Wollongong will again be brought to the world stage with a dementia friendly solar powered home making it into finals of the world energy Olympics.
A team of around 200 students from the University of Wollongong and TAFE NSW Illawarra are in the process of designing and building the house of the future with a special focus on meeting the needs of an aging population.
The ‘Desert Rose’ house is an affordable, architecturally beautiful, net-zero house which will be taken to Dubai for the Solar Decathlon Middle East competition next year.
A selection of the team will be presenting their plans to the Property Council NSW in April to gain interest from property developers and aged care providers, as well as feedback.
UOW engineering Professor Tim McCarthy is the academic leader of the team and said most of the students came together in 2016 with considerable interest shown after UOW and TAFE Illawarra won the 2013 global competition in China with the Flame House (now a permanent fixture at the Innovation Campus).
“Typically things we’ll be putting in the [Desert Rose] house will be technology that hasn’t yet gone to market but will be there in the next four or five years time.”
Illawarra Flame technologies included solar power and thermal energy harvesting systems, a thermal mass wall that helps regulate temperature and is made from crushed recycled terracotta roof tiles, and an advanced domestic building management system that also monitors energy production and consumption.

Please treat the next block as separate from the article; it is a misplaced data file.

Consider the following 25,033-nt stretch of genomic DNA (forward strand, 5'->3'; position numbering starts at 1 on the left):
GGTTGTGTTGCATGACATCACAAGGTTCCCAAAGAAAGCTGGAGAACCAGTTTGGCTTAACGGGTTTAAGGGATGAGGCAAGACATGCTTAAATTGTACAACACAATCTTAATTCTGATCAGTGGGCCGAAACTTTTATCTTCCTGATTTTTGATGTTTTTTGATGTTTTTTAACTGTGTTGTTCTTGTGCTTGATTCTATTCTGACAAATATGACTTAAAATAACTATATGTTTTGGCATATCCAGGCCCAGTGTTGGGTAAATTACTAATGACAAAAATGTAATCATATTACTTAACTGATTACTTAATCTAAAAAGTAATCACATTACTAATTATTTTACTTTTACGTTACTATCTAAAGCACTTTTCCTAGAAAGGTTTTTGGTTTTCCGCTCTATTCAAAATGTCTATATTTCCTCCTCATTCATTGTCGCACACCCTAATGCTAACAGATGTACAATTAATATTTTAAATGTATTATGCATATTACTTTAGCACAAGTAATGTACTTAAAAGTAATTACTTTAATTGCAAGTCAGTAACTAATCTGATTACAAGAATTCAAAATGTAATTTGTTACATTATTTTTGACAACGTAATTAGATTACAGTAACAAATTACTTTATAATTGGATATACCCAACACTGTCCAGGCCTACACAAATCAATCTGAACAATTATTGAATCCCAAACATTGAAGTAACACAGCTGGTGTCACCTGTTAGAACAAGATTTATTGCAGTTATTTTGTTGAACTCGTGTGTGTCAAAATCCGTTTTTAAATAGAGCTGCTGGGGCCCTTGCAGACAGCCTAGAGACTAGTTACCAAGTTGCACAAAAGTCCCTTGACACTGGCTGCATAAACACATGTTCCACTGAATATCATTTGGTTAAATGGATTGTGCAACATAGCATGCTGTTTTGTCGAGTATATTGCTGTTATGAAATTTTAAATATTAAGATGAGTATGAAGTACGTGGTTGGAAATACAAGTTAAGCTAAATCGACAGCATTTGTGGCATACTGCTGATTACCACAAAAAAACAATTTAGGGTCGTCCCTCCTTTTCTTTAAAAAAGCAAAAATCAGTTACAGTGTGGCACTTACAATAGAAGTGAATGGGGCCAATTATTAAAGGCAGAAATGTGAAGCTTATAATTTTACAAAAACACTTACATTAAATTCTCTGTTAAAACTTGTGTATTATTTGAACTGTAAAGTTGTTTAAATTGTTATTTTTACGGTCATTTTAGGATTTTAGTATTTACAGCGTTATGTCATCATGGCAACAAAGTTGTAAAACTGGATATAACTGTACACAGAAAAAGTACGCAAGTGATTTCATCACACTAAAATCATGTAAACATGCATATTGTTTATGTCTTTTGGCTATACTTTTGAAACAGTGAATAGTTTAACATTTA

Professor McCarthy said “air tightness” was something that needed to improve so a home could be comfortable with almost zero heating and cooling.
He said they’re also spending a lot more effort on energy demand and the use of more energy efficient appliances, to help reduce the affect on climate change.
Currently the team, which covers each academic faculty at UOW and various trades, is fine tuning the technical specifications and the engineering.
Professor McCarthy said the house also needs to address important social needs of occupants in the Middle East as well as Australia, which meant architecture also had to suit.
"It’s very important for [dementia sufferers] to be able to see their surroundings so not to get lost and confused. One of the architectural features we have in lots of houses is a corridor,” he said.
“You won’t see them in a dementia friendly aged care facility, they’re much more open plan so the person can actually see the kitchen … or the bathroom and won’t get lost.
"A lot of existing houses have features that make people with restricted mobility less able to use them like steps, sunken lounges, accessibility of windows for opening.”
Each team in the Solar Decathlon are scored on architecture, engineering and construction, energy management, energy efficiency, comfort conditions, house functioning, sustainable transportation, sustainability, communication and innovation.
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